Global legal directory Chambers & Partners faced a LinkedIn protest this week over its alleged failure to recognise women lawyers in sufficient numbers. The starting pistol was fired by London-based Mayer Brown partner Chris Arnold, shortly after the publication of the 2020 Chambers Guide last Thursday.
‘I won’t be celebrating my inclusion in Chambers this year,’ Arnold posted on the professional social network. ‘All but one of the brilliant and inspirational women derivatives lawyers have been excluded from the Ranked Lawyers and the position across the other capital markets practices is not much better.’ Sixteen men and one woman had been ranked by Chambers in its derivatives section.
Referencing a change to the Chambers taxonomy, he added: ‘And, no, redesignating “Senior Statesmen” as “Senior Statespeople” does not make up for it (especially when they are all men). Women lawyer role models should be recognised.’
By Monday, the post had 43,000 reads, and was shared and ‘liked’ globally. Taking strength from this encouragement, Arnold wrote an open letter the editors of Chambers, Rieta Ghosh, Michael Perkin and Jakubowski.
Arnold described the list of derivatives experts as ‘completely unrepresentative of the extraordinary female talent in this sector’. He asked ‘the editors… to remove me from their rankings until women represent at least 25% of the list (i.e. just 4+ more women!)’.
Chambers’ head of equality and inclusion Dee Sekar replied to this post, inviting Arnold to discuss its initiatives in this area. ‘In the legal profession and Chambers, as a business, is doing everything we can,’ she said.
Arnold welcomed the opportunity to hear more, but added: ‘Chambers has perhaps fallen short of “doing everything it can”.’
Contacted by the Gazette, he said: ‘I wrote the post because I believe the whole sector has a responsibility when it comes to recognising talented women lawyers and promoting positive role models. However, this recognition was lacking in the derivatives section of the latest edition of Chambers UK. Many firms and organisations are doing great work to improve diversity and inclusion within their ranks, and I am delighted that this is a topic that has resonated with colleagues, clients and those in other sectors around the world.’ Arnold and London senior partner Sally Davies have offered to meet with Chambers.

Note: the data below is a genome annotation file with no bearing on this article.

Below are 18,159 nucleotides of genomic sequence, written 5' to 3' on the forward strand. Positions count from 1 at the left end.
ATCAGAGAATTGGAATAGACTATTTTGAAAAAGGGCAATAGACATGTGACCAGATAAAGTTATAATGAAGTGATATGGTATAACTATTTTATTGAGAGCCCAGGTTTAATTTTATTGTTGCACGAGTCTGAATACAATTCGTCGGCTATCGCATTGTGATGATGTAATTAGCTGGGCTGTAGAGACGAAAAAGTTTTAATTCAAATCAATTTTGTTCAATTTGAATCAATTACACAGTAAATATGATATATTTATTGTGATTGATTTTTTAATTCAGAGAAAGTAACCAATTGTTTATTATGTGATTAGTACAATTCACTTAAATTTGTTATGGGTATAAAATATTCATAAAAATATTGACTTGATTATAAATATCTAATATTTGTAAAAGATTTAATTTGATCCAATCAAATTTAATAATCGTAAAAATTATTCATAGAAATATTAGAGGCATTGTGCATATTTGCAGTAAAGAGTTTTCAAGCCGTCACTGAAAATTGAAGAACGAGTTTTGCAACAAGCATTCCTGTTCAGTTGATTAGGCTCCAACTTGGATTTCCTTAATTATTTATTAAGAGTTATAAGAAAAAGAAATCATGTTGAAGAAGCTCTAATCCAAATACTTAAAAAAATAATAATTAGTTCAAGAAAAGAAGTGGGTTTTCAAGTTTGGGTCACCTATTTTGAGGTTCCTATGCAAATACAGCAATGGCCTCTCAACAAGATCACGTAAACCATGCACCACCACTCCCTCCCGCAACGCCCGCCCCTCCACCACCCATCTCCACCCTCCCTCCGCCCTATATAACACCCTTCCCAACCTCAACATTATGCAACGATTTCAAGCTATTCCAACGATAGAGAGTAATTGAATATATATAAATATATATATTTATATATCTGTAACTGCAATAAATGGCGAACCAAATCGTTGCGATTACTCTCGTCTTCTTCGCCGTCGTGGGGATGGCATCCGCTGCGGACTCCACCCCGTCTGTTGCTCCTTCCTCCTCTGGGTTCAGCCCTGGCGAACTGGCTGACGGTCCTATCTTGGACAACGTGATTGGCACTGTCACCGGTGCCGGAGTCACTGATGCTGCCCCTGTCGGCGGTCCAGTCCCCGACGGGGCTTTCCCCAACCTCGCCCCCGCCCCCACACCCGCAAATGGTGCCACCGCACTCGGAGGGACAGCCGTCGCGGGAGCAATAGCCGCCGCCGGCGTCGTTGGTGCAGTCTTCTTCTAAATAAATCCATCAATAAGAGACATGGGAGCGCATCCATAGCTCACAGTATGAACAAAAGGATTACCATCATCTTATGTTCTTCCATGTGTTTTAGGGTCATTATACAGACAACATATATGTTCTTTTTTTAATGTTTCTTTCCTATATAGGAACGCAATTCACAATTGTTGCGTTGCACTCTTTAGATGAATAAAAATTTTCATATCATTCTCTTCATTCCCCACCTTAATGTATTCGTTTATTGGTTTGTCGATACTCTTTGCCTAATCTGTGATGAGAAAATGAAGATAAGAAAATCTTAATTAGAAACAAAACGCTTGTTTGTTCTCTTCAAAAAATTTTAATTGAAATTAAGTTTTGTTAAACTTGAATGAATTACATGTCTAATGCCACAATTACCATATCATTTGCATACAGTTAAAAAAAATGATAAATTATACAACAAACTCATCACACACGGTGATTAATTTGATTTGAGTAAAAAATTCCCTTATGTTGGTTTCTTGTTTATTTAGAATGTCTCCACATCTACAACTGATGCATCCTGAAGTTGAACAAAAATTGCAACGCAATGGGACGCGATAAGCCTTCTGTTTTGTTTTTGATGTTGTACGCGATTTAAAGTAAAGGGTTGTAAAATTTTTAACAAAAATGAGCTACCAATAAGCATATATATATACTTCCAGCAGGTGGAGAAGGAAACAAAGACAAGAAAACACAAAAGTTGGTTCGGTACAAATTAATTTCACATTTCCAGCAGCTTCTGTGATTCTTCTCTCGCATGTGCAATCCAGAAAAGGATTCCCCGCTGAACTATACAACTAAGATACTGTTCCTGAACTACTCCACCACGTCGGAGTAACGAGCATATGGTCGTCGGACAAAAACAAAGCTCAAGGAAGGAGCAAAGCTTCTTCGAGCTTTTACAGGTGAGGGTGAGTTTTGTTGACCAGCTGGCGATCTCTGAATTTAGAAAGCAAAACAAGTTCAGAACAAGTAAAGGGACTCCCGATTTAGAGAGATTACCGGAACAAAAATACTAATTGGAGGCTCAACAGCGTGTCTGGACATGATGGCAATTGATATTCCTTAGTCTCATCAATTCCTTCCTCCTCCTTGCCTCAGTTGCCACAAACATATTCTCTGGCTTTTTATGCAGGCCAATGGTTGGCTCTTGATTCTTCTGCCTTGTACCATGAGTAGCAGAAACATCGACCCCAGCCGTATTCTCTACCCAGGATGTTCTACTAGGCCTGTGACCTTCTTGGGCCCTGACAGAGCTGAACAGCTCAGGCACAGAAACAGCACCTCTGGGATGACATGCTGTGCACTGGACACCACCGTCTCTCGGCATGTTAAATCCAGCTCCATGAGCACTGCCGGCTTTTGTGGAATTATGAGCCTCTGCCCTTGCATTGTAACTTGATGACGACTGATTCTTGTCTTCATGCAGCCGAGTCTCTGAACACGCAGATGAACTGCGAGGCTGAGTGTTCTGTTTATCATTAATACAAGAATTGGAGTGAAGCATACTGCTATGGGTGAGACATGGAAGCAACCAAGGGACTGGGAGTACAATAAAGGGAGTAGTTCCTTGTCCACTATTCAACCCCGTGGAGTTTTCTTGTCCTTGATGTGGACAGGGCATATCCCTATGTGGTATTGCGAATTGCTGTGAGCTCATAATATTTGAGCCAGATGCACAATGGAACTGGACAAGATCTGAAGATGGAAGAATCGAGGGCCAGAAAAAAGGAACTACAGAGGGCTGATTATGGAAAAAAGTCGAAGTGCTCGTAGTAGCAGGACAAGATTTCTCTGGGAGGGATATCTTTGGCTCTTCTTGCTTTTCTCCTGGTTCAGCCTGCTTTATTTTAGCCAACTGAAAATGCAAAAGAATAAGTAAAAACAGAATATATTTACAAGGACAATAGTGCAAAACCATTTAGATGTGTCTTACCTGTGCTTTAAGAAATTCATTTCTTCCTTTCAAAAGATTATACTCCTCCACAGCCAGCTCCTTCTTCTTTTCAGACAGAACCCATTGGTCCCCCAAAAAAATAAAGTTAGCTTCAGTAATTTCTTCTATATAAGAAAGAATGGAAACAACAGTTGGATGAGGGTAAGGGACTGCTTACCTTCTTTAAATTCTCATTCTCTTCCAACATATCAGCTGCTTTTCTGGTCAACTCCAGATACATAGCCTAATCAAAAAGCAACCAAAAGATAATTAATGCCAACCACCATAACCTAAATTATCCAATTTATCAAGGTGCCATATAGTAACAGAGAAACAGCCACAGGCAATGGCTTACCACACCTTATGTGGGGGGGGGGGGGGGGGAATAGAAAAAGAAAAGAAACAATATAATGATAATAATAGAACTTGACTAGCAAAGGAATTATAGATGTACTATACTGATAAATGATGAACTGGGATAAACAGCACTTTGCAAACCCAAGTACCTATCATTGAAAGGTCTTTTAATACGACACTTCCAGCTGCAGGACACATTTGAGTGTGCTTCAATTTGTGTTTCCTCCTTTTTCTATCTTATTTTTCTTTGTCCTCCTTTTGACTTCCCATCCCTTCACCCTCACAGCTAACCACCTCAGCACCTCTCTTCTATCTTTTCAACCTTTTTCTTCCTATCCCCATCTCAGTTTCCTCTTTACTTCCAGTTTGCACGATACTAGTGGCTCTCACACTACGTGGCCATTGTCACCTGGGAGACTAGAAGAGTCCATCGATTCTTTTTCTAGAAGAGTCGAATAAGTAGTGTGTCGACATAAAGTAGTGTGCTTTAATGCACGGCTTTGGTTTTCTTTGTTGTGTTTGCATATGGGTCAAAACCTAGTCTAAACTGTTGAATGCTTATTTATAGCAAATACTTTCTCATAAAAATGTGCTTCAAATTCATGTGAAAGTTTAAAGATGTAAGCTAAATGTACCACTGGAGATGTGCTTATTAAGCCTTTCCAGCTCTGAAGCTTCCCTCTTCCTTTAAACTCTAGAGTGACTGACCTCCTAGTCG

Approached for comment by the Gazette, Chambers’ head of equality and inclusion Dee Sekar said she was ‘delighted to see’ the way Arnold’s post had ‘opened this discourse’. It ‘struck a chord’, she acknowledged. Sekar does not work directly on Chambers guide sections, but asked if she expected next year’s derivatives section to include more women lawyers, she said ‘I hope so’.
Chambers US guide, Sekar added, is two years into a pilot where firms were asked to out forward equal numbers of men and women for research interviews, and an equal split for client referees. Once reviewed that may be introduced for Chambers’ other jurisdiction guides. For its European and US diversity and inclusion awards, launched this year, nominees must submit firm diversity data. In future, firms submitting to the guide will be asked to include a range of diversity data.
While acknowledging such initiatives, a white paper by MD Communications ‘How general counsel are changing legal services’, launched at the 2019 IBA conference in Seoul, noted that equality and diversity were among the areas where the ‘directories do not yet fully reflect a range of information that in-house lawyers take an interest in when selecting external counsel’.